Though noting persistent challenges, President Barack Obama heralded Africa as a continent on the rise and a growth market for U.S. businesses as he closed an unprecedented summit Wednesday aimed in part at fostering his own African legacy.
The summit also marked a rare return to Washington for former President George W. Bush, who launched a $15 billion HIV/AIDS initiative while in office and has made public health issues in Africa a priority since leaving the White House. Bush partnered with first lady Michelle Obama to host a daylong event for spouses of the African leaders.
“There’s not many things that convince me to come back to Washington,” said Bush, who now lives in Dallas and steers clear of politics. “The first lady’s summit, of course, is one.”
While Obama has continued Bush’s signature AIDS program, he has also been seeking his own legacy-building Africa initiatives. This week’s U.S.-Africa summit, which brought together leaders from more than 50 African nations, was seen as a cornerstone of that effort and Obama pledged to make the gathering a recurring event.
“Africa must know that they will always have a strong and reliable partner in the United States of America,” Obama said at a news conference marking the end of the three-day summit.
Much of the summit centered on boosting U.S. business ties with Africa, which is home to six of the world’s 10 fastest-growing economies and a rapidly expanding middle class.
Yet the summit’s final day of discussions underscored the challenges that could undermine that economic growth. Health crises remain among Africa’s most pressing problems, including the current outbreak of the deadly Ebola virus in West Africa.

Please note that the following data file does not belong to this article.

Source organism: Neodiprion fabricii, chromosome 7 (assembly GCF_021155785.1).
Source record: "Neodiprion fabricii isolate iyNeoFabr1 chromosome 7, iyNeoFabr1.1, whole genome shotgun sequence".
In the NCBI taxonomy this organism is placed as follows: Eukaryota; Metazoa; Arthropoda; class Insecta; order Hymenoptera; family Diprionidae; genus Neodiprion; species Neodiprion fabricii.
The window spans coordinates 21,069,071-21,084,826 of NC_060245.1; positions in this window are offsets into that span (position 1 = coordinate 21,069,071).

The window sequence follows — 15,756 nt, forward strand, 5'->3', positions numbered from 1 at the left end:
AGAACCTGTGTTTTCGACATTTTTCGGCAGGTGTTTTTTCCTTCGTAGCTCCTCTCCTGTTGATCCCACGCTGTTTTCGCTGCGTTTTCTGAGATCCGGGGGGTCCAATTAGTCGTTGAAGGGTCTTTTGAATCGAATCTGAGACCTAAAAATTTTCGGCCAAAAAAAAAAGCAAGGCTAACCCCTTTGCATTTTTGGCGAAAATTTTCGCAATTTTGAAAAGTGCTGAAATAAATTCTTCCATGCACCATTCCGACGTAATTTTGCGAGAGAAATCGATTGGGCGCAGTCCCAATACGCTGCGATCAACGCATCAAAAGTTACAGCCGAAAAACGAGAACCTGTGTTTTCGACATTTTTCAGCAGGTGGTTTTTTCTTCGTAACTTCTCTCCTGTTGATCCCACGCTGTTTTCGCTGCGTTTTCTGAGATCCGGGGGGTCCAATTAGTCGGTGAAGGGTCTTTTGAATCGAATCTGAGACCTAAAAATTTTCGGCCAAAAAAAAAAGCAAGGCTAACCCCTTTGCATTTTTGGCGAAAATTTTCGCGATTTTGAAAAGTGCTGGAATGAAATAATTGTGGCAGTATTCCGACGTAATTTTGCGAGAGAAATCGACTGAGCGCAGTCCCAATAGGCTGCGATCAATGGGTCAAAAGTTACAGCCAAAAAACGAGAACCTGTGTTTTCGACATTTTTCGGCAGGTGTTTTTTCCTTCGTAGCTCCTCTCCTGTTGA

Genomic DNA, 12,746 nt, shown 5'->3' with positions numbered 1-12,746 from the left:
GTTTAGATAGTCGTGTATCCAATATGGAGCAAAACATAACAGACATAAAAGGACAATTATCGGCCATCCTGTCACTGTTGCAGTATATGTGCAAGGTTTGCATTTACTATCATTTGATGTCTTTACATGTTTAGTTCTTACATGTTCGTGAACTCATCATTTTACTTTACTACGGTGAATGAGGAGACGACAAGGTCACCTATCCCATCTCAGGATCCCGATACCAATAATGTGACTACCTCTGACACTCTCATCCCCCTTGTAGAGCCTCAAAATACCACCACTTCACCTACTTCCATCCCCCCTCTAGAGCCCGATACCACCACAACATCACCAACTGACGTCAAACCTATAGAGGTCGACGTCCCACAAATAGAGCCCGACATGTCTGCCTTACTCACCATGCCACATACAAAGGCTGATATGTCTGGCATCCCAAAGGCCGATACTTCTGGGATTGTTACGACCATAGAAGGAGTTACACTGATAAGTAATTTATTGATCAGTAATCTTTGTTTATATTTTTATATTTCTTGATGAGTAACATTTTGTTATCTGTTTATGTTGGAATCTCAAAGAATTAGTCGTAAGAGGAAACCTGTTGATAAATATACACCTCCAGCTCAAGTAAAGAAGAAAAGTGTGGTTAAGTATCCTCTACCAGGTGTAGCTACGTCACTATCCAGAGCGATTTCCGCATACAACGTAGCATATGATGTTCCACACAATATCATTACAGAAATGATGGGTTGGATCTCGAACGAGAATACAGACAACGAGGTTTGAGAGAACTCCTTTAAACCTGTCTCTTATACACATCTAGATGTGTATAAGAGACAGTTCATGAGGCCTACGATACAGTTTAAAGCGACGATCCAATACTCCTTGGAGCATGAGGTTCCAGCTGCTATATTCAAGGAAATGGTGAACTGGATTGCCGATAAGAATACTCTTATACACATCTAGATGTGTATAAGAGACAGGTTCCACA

Obama acknowledged that the public health systems in affected countries have been overwhelmed by the outbreak and said the U.S. was encouraging them to focus their efforts on rapidly identifying and isolating patients.
The president also pledged to expand security cooperation with African nations in order to address threats from terrorism and human trafficking, alluding to U.S. concerns that extremism in North Africa and the Sahel could destabilize the already volatile region.
“The entire world has a stake in the success of peacekeeping in Africa,” Obama said.
Before taking questions from reporters, Obama convened a session with African leaders on good governance, universal rights and the strengthening of civil societies. And he defended U.S. engagement with countries that have problematic records on those fronts, arguing that America’s involvement can help spur those nations to do better.
“We find that in some cases, engaging a country that generally is a good partner but is not performing optimally when it comes to all the various categories of human rights, that we can be effective in working with them on certain areas and criticizing them and trying to elicit improvements in other areas,” Obama said.
Among the leaders treated to an elaborate reception the night before at the White House were figures such as Kenyan President Uhuru Kenyatta, who has pleaded innocent regarding his alleged role in organizing violence that left more than 1,000 people dead. Obama has also spoken out repeatedly against recent laws passed in some African countries targeting lesbians and gays, including Uganda, which was represented at the summit.